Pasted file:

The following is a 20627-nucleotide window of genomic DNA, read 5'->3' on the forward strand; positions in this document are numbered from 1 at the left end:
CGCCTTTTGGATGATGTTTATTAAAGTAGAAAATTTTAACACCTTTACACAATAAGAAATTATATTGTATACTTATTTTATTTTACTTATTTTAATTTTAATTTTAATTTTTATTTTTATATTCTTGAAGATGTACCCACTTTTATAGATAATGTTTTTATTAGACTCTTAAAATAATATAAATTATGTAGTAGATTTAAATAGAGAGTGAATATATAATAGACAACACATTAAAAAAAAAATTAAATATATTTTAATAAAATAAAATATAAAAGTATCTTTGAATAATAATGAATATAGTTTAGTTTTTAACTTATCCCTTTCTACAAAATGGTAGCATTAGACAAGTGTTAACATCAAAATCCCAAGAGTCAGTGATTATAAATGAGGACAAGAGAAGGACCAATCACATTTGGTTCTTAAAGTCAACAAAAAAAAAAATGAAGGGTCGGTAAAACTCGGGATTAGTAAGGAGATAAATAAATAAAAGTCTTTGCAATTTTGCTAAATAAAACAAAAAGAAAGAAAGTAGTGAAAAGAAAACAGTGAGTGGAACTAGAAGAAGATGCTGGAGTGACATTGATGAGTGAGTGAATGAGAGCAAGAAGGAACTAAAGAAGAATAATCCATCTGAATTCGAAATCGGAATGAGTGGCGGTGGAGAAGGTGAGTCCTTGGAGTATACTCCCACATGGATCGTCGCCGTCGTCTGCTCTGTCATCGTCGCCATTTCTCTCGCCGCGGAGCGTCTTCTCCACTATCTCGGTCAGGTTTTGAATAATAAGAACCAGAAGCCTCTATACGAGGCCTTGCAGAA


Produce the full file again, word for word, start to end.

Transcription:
The following is a 20627-nucleotide window of genomic DNA, read 5'->3' on the forward strand; positions in this document are numbered from 1 at the left end:
CGCCTTTTGGATGATGTTTATTAAAGTAGAAAATTTTAACACCTTTACACAATAAGAAATTATATTGTATACTTATTTTATTTTACTTATTTTAATTTTAATTTTAATTTTTATTTTTATATTCTTGAAGATGTACCCACTTTTATAGATAATGTTTTTATTAGACTCTTAAAATAATATAAATTATGTAGTAGATTTAAATAGAGAGTGAATATATAATAGACAACACATTAAAAAAAAAATTAAATATATTTTAATAAAATAAAATATAAAAGTATCTTTGAATAATAATGAATATAGTTTAGTTTTTAACTTATCCCTTTCTACAAAATGGTAGCATTAGACAAGTGTTAACATCAAAATCCCAAGAGTCAGTGATTATAAATGAGGACAAGAGAAGGACCAATCACATTTGGTTCTTAAAGTCAACAAAAAAAAAAATGAAGGGTCGGTAAAACTCGGGATTAGTAAGGAGATAAATAAATAAAAGTCTTTGCAATTTTGCTAAATAAAACAAAAAGAAAGAAAGTAGTGAAAAGAAAACAGTGAGTGGAACTAGAAGAAGATGCTGGAGTGACATTGATGAGTGAGTGAATGAGAGCAAGAAGGAACTAAAGAAGAATAATCCATCTGAATTCGAAATCGGAATGAGTGGCGGTGGAGAAGGTGAGTCCTTGGAGTATACTCCCACATGGATCGTCGCCGTCGTCTGCTCTGTCATCGTCGCCATTTCTCTCGCCGCGGAGCGTCTTCTCCACTATCTCGGTCAGGTTTTGAATAATAAGAACCAGAAGCCTCTATACGAGGCCTTGCAGAA